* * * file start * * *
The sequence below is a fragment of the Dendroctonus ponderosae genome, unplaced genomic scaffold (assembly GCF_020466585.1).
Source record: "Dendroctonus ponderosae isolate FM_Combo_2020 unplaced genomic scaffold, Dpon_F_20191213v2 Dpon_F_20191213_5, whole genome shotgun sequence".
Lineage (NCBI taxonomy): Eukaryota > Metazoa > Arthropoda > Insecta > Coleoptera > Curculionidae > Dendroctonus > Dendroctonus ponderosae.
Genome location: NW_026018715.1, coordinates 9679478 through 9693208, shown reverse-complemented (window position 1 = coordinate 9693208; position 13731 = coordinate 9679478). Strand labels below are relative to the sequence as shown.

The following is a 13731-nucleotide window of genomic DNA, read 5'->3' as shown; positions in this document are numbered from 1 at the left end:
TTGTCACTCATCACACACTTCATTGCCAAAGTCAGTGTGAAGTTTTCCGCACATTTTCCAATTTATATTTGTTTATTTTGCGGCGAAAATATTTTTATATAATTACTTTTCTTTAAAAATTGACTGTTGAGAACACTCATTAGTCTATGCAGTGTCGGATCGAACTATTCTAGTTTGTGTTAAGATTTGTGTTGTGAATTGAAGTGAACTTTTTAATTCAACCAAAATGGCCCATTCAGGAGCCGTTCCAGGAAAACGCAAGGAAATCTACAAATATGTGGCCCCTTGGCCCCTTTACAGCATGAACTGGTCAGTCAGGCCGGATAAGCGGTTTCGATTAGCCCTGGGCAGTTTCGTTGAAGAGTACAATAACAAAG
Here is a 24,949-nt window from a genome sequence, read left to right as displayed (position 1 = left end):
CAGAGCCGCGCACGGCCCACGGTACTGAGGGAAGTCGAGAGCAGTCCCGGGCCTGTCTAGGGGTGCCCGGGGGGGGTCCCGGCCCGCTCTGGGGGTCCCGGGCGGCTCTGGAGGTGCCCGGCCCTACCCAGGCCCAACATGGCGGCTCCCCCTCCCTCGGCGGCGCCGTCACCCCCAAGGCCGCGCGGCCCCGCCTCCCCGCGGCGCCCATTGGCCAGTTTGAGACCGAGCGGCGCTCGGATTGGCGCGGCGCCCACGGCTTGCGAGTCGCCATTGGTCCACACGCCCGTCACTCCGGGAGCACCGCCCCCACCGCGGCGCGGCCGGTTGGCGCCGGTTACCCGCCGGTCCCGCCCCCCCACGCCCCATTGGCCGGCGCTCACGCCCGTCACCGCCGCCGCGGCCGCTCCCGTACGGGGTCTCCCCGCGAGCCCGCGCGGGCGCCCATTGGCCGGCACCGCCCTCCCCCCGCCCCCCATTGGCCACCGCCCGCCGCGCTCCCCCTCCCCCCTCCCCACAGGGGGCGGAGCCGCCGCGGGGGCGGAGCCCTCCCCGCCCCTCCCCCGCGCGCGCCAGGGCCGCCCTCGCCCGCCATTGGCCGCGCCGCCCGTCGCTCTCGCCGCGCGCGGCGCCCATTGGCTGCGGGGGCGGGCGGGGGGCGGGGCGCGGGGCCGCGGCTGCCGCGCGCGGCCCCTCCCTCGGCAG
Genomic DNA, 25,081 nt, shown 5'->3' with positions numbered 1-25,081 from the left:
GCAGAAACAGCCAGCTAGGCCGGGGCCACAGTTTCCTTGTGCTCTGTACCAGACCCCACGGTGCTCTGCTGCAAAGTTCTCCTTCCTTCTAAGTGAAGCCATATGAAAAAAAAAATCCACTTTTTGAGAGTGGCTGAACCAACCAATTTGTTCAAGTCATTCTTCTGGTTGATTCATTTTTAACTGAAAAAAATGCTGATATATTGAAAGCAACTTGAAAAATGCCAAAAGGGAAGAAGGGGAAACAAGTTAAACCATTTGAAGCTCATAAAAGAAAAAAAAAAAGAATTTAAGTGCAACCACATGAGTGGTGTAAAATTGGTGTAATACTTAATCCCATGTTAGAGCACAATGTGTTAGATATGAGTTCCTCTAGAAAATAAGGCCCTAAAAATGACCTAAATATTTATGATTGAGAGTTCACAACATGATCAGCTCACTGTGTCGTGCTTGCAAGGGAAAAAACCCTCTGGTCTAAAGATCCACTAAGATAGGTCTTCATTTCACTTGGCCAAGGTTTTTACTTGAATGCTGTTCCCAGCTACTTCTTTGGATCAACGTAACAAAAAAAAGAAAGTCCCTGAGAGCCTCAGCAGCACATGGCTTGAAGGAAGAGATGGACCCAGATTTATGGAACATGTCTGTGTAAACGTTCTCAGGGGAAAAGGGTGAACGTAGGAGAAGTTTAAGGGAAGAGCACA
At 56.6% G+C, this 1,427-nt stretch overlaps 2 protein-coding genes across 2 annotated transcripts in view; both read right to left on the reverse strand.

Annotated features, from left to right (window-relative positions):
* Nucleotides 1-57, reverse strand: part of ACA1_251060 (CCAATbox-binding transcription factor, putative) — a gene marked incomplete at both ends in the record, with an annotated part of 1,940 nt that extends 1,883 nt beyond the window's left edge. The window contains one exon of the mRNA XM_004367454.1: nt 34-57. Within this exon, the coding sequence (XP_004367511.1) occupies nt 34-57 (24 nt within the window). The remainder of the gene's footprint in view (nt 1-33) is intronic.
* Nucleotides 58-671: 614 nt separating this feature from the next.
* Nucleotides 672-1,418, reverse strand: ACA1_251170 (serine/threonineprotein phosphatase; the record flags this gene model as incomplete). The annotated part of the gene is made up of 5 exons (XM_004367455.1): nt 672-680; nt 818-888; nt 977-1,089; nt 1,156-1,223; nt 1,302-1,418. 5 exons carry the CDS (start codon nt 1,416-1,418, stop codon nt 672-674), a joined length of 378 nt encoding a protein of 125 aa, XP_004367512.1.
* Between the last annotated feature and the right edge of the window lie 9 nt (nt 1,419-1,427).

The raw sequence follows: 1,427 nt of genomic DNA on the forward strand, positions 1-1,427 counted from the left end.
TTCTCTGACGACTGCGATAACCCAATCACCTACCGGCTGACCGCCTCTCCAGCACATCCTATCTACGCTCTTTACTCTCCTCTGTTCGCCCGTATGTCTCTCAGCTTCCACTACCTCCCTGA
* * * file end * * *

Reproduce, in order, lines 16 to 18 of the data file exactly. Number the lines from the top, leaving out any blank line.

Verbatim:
* Between the last annotated feature and the right edge of the window lie 9 nt (nt 1,419-1,427).

The raw sequence follows: 1,427 nt of genomic DNA on the forward strand, positions 1-1,427 counted from the left end.
TTCTCTGACGACTGCGATAACCCAATCACCTACCGGCTGACCGCCTCTCCAGCACATCCTATCTACGCTCTTTACTCTCCTCTGTTCGCCCGTATGTCTCTCAGCTTCCACTACCTCCCTGA